When we think about bridges, we usually think of automobile traffic on highways. But another kind of bridge is providing isolated communities in the developing world with access to health care, education and economic opportunities.
Footbridges over impassable rivers are the specialty of Bridges to Prosperity (B2P), a nonprofit organization headed for the last five years by CU alumna Avery Bang.
The daughter of a bridge engineer in Iowa, Bang took the lead at the nonprofit B2P after earning her master’s degree in civil engineering at CU-Boulder in 2009. She has grown the organization almost tenfold through her passion and commitment, while teaching a civil engineering course on Cable Supported Pedestrian Bridge Design.
Bang was named one of Engineering News-Record’s Top 25 Newsmakers for 2013. She is the second Engineers Without Borders-CU alum to receive the honor - Evan Thomas was selected in 2009. Both studied under CU Professor Bernard Amadei, founder of EWB-USA and winner of the 2009 ENR Award of Excellence.
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(Photo: James Balog, Extreme Ice Survey)
If this week’s Academy Awards left you with the bug to see some new movies, you might consider adding “Chasing Ice” to your list. The documentary film’s breathtaking landscapes and time-lapse evidence of Earth’s melting ice have gained it critical acclaim. Plus it features the work of CU Engineering’s Adam LeWinter (MechEngr ’06), who has taken his mechanical engineering degree to new extremes by combining his technical expertise with the art of film-making.
National Geographic photographer James Balog, while on assignment for the magazine, envisioned the Extreme Ice Survey (EIS), and began using revolutionary time-lapse cameras across three continents to obtain visual evidence of the Earth's melting ice. The result was an award-winning (Sundance Film Festival, 2012) documentary, which opened in theatres this past November.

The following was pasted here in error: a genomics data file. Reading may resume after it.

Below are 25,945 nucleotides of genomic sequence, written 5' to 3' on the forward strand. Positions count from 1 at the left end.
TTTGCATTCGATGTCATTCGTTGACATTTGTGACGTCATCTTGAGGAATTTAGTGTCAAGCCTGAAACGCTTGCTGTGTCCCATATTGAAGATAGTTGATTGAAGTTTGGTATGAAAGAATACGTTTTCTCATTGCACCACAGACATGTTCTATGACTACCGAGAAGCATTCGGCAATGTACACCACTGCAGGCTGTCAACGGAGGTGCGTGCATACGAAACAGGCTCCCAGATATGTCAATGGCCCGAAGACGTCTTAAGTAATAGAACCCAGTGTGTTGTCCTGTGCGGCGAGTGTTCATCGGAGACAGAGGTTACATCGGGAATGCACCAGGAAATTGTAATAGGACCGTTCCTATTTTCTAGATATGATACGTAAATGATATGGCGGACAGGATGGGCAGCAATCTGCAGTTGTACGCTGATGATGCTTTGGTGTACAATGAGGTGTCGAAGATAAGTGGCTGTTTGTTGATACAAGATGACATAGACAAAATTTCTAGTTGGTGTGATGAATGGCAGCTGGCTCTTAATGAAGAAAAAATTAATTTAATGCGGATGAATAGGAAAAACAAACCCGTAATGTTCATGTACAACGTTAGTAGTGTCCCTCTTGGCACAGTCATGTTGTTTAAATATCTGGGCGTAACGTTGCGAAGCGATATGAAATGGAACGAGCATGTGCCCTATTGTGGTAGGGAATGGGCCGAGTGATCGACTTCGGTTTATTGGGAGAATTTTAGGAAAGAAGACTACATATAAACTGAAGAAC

LeWinter joined the project in 2007. In addition to working on the development and fabrication of the time-lapse custom-made camera equipment, LeWinter managed the expeditions and fieldwork for EIS, working extensively in Greenland, Iceland, Alaska, Montana, and Nepal.
LeWinter's expertise was used in the 2008 Discovery Channel show "Project Earth," and he was featured in the 2009 NOVA production "Extreme Ice." In 2010 he was offered an opportunity to work as a researcher at the Cold Regions Research and Engineering Lab in Hanover, New Hampshire. LeWinter’s work now focuses on capturing changing landscapes using state-of-the-art LiDAR technology.
CU engineering professor Ryan Gill wants to turn common bacteria into biofuels. And he just got a big step closer, thanks to a $9.2 million, five-year grant from the Department of Energy.
“This is a fantastic opportunity to take what we have worked on for the past decade to the next level,” says Gill, an associate professor of chemical and biological engineering and a fellow of CU’s Renewable and Sustainable Energy Institute.
Gill will collaborate with Rob Knight of chemistry and biochemistry, and NREL and DOE researchers, to rewire a non-pathogenic strain of E. coli using genome engineering technologies to make ethylene and isobutanol, which can be directly converted into biofuels.
The task will not be easy, Gill says. Among the microbe’s more than 4,000 genes, the team is searching for a small set and how it can be manipulated in a combination of on and off states to change the bacteria’s behavior.
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Mike McAtee credits his CU engineering education for setting him on the path to a great career in the chemical industry. He and his brother, Dan, followed their father’s footsteps in earning chemical engineering degrees at CU-Boulder.